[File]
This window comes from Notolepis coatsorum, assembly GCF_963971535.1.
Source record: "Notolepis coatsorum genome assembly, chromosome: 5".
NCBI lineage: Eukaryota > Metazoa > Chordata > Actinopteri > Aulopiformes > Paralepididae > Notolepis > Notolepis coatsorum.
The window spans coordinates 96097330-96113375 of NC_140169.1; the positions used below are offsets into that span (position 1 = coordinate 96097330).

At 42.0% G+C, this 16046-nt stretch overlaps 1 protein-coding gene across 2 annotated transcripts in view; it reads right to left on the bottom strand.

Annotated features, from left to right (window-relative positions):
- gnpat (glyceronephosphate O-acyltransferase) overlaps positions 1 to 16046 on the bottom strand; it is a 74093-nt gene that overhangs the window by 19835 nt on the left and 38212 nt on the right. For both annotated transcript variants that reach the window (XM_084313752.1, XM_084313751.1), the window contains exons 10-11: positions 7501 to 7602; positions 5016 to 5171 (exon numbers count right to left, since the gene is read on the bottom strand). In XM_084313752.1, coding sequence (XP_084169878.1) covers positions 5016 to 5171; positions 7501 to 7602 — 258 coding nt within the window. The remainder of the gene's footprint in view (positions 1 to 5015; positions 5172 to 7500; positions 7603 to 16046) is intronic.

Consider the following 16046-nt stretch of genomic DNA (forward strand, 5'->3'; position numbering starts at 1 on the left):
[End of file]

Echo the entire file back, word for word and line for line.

This window comes from Notolepis coatsorum, assembly GCF_963971535.1.
Source record: "Notolepis coatsorum genome assembly, chromosome: 5".
NCBI lineage: Eukaryota > Metazoa > Chordata > Actinopteri > Aulopiformes > Paralepididae > Notolepis > Notolepis coatsorum.
The window spans coordinates 96097330-96113375 of NC_140169.1; the positions used below are offsets into that span (position 1 = coordinate 96097330).

At 42.0% G+C, this 16046-nt stretch overlaps 1 protein-coding gene across 2 annotated transcripts in view; it reads right to left on the bottom strand.

Annotated features, from left to right (window-relative positions):
- gnpat (glyceronephosphate O-acyltransferase) overlaps positions 1 to 16046 on the bottom strand; it is a 74093-nt gene that overhangs the window by 19835 nt on the left and 38212 nt on the right. For both annotated transcript variants that reach the window (XM_084313752.1, XM_084313751.1), the window contains exons 10-11: positions 7501 to 7602; positions 5016 to 5171 (exon numbers count right to left, since the gene is read on the bottom strand). In XM_084313752.1, coding sequence (XP_084169878.1) covers positions 5016 to 5171; positions 7501 to 7602 — 258 coding nt within the window. The remainder of the gene's footprint in view (positions 1 to 5015; positions 5172 to 7500; positions 7603 to 16046) is intronic.

Consider the following 16046-nt stretch of genomic DNA (forward strand, 5'->3'; position numbering starts at 1 on the left):